Kente comes from the word kenten, which means “basket” in the Asante dialect of the Akan language, referencing its basket-like pattern. In Ghana, the Akan ethnic group refers to kente as nwentoma, meaning “woven cloth”.
The Kente textile which is deeply rooted in the history of the Ashanti nation is made of handwoven cloth strips of silk and cotton. Ashanti folklore includes a story where weavers invented kente by seeking to replicate the patterns of Anansi the spider.
Historically, the fabric was worn in a toga-like fashion by royalty among the Akan and Ewe people.
These days, the Kente has gone to be one of the most recognisable traditional textiles in the world.
Recently lawmakers in the United States draped a piece of kente around their shoulders while observing the #BlackLivesMatter movement.
History of Kente
Although the first kente cloth was made of raffia fibers, Kente cloth, which was associated with Ashanti royalty, was made of silk during the seventeenth and eighteenth centuries.
Silk was extremely costly as this fabric was imported into the Ashanti kingdoms through the trans-Saharan trade route, a route that stretched across the Sahara Desert from the West Coast of Africa to the Middle East and from there to Europe and Asia.
This trade route which dated back to at least 300 BC crossed some of the most barren and desolate lands in the world. The dangers of this crossing, even when traders used caravans of camels, were such that any and all goods transported this way came with a hefty price tag.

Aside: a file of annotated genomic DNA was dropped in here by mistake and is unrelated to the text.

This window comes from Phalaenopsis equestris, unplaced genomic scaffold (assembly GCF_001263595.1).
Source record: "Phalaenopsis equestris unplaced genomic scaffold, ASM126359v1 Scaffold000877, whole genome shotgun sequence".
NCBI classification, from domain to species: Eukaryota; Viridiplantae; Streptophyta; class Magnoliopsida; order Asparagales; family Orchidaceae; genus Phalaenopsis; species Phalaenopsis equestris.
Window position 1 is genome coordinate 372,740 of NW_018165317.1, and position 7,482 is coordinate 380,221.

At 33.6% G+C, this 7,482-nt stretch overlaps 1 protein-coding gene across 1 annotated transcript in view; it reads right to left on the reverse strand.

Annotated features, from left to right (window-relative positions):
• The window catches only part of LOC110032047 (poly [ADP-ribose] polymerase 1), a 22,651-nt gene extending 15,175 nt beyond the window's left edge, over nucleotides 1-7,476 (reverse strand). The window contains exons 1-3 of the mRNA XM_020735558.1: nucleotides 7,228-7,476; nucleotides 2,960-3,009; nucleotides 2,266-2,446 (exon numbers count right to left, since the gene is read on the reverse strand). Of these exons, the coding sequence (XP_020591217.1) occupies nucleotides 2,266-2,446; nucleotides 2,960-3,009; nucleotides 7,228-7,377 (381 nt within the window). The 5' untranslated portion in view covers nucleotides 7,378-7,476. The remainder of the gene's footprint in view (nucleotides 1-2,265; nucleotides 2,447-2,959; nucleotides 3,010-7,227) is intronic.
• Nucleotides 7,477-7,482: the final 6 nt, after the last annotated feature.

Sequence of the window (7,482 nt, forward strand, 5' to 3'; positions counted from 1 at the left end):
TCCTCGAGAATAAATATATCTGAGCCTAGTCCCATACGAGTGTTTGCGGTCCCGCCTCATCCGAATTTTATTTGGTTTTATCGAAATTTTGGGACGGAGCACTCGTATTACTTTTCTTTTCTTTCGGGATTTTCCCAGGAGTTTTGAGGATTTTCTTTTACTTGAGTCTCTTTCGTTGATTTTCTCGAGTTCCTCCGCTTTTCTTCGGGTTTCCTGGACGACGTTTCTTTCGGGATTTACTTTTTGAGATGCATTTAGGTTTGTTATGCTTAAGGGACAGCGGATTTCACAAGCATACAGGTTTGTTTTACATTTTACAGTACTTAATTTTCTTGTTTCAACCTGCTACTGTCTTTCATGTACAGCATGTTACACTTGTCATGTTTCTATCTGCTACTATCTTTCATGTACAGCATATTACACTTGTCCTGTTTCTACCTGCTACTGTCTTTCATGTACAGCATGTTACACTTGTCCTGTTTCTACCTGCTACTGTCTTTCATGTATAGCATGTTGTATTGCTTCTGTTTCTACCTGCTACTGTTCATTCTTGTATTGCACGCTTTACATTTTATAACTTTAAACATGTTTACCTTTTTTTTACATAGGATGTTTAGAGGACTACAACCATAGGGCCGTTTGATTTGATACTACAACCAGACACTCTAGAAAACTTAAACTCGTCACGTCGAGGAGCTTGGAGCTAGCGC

Ashanti women purchased the silk brought by these caravans but Kente cloth was woven only by men, as woman’s menstrual cycles were thought to interfere with the production of the cloth.
So in 1697, the King of the Ashanti Kingdom, Osei Tutu, selected several weavers from nearby towns and villages to travel to neighbouring Ivory Coast to become experts in the complex art form.
Once they returned to Ghana, they started to weave the beautiful and colourful cloth exclusively for the King because kente was originally made and worn only by the royals.
The weavers started to create their own unique designs, which are now well known worldwide as ‘Ashanti kente’. The Ewe is another ethnic group that also weave kente in Ghana.
Today, the Ashanti royals still wear the sacred cloth usually draped across the shoulders, including traditional black and white designs, for prestigious occasions including ceremonies, worship, outings, marriages, and funerals.
The kente cloth designs are powerful cultural symbols that represent history and philosophy. Each design has a specific name and significant meaning that reflects cultural values of Ghanaians as well as historical events. You can tell the symbolic meanings from the different designs and colours used.
black: maturation, intensified spiritual energy, spirits of ancestors, passing rites, mourning, and funerals
blue: peacefulness, harmony, and love
green: vegetation, planting, harvesting, growth, spiritual renewal
gold: royalty, wealth, high status, glory, spiritual purity
grey: healing and cleansing rituals; associated with ash
maroon: the color of mother earth; associated with healing
pink: assoc. with the female essence of life; a mild, gentle aspect of red
purple: assoc. with feminine aspects of life; usually worn by women
red: political and spiritual moods; bloodshed; sacrificial rites and death.
silver: serenity, purity, joy; associated with the moon
white: purification, sanctification rites, and festive occasions
yellow: preciousness, royalty, wealth, fertility, beauty
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